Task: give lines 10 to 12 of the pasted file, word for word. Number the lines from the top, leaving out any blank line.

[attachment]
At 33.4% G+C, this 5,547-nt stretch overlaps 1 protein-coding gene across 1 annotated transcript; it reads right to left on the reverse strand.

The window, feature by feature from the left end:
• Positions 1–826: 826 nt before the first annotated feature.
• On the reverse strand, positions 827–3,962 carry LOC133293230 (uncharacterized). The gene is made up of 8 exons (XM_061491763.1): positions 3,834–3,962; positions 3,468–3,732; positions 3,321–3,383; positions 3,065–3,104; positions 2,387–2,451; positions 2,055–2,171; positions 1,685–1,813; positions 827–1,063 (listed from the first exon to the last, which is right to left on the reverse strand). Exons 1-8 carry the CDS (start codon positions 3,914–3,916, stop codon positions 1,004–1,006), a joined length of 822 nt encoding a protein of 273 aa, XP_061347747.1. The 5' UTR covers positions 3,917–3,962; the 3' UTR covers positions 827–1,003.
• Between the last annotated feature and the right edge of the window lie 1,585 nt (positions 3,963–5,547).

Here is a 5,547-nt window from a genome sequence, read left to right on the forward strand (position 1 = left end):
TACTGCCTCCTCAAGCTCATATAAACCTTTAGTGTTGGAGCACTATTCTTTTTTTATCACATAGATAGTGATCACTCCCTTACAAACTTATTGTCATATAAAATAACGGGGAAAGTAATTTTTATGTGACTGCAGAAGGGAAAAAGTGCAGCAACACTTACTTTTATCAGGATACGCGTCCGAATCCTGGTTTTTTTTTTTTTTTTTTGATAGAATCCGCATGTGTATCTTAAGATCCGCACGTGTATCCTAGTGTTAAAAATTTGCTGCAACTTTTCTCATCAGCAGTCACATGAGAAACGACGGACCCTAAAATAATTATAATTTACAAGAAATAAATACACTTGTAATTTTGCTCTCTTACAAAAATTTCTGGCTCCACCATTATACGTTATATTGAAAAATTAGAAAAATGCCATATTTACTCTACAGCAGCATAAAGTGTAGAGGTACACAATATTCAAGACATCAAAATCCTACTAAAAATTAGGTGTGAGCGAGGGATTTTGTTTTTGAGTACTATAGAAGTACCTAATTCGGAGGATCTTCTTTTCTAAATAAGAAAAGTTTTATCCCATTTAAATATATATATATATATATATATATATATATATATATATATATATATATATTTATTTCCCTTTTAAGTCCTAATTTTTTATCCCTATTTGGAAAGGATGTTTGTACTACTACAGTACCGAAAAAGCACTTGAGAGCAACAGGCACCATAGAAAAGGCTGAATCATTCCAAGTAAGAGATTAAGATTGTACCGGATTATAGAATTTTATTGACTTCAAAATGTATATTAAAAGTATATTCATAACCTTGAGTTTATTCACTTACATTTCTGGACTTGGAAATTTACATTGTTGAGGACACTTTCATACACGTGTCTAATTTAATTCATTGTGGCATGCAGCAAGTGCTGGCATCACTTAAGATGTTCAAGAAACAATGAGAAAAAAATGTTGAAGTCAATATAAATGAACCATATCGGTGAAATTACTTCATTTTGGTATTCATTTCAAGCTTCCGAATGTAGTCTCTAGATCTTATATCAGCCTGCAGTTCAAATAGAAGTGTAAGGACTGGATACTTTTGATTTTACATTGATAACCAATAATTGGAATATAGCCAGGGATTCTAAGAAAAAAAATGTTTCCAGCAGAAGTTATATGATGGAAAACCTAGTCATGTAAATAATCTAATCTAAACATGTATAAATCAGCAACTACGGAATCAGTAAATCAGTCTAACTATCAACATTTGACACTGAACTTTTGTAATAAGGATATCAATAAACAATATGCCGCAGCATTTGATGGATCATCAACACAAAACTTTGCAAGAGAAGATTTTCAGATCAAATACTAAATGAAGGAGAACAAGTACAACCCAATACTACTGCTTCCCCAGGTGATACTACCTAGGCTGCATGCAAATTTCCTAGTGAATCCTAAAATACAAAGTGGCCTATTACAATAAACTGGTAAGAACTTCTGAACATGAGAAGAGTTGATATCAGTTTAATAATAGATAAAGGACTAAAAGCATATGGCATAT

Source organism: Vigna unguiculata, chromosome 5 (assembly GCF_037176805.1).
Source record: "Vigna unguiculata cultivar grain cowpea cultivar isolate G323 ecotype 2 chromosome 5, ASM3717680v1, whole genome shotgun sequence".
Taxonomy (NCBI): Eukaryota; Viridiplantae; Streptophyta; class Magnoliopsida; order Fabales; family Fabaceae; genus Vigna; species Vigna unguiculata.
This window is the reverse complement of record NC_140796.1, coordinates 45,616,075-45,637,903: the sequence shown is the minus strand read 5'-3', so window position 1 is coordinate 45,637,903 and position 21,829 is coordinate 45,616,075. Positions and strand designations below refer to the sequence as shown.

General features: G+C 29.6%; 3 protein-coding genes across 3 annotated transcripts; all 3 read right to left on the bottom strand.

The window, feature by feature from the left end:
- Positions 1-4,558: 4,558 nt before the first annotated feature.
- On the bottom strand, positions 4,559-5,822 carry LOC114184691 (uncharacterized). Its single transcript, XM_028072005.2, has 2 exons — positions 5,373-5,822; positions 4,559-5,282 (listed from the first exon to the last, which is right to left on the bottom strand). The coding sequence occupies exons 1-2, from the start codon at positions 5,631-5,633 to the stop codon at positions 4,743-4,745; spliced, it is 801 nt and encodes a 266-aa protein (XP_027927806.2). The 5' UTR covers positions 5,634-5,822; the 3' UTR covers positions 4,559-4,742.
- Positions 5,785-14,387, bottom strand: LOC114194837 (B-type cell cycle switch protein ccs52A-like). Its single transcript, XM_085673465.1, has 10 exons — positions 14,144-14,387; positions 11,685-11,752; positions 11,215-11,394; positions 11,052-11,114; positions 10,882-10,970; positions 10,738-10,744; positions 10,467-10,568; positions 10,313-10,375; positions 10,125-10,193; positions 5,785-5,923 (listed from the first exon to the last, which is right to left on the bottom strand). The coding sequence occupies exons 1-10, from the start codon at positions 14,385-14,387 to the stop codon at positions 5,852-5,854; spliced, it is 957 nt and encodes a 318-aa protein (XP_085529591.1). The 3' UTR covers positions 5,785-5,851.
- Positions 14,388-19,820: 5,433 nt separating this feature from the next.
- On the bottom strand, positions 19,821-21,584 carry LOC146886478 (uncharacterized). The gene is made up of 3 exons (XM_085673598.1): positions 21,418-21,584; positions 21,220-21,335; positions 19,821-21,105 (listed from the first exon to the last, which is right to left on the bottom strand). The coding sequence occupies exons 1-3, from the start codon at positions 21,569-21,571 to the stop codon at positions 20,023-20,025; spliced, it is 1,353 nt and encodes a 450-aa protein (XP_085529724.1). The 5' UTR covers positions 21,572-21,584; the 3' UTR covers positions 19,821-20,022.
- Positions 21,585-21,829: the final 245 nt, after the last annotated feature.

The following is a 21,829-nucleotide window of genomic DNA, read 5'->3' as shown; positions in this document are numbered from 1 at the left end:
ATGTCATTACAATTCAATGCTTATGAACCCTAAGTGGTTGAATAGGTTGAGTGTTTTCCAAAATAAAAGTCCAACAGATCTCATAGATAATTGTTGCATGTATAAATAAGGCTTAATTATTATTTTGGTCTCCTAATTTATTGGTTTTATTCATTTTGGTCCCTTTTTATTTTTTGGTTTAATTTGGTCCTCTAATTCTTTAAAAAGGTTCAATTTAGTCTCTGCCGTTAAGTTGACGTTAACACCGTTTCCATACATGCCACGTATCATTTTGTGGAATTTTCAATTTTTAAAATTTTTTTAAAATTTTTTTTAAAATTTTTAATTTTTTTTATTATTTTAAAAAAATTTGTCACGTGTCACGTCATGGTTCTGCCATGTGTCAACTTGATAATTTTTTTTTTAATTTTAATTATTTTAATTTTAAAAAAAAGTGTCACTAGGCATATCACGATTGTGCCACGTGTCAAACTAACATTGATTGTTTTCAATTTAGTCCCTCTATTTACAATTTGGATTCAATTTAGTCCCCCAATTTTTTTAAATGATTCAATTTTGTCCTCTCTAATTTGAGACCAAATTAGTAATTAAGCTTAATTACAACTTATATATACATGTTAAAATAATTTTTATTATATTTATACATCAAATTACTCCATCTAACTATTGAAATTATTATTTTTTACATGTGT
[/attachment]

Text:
Taxonomy (NCBI): Eukaryota; Viridiplantae; Streptophyta; class Magnoliopsida; order Fabales; family Fabaceae; genus Vigna; species Vigna unguiculata.
This window is the reverse complement of record NC_140796.1, coordinates 45,616,075-45,637,903: the sequence shown is the minus strand read 5'-3', so window position 1 is coordinate 45,637,903 and position 21,829 is coordinate 45,616,075. Positions and strand designations below refer to the sequence as shown.

General features: G+C 29.6%; 3 protein-coding genes across 3 annotated transcripts; all 3 read right to left on the bottom strand.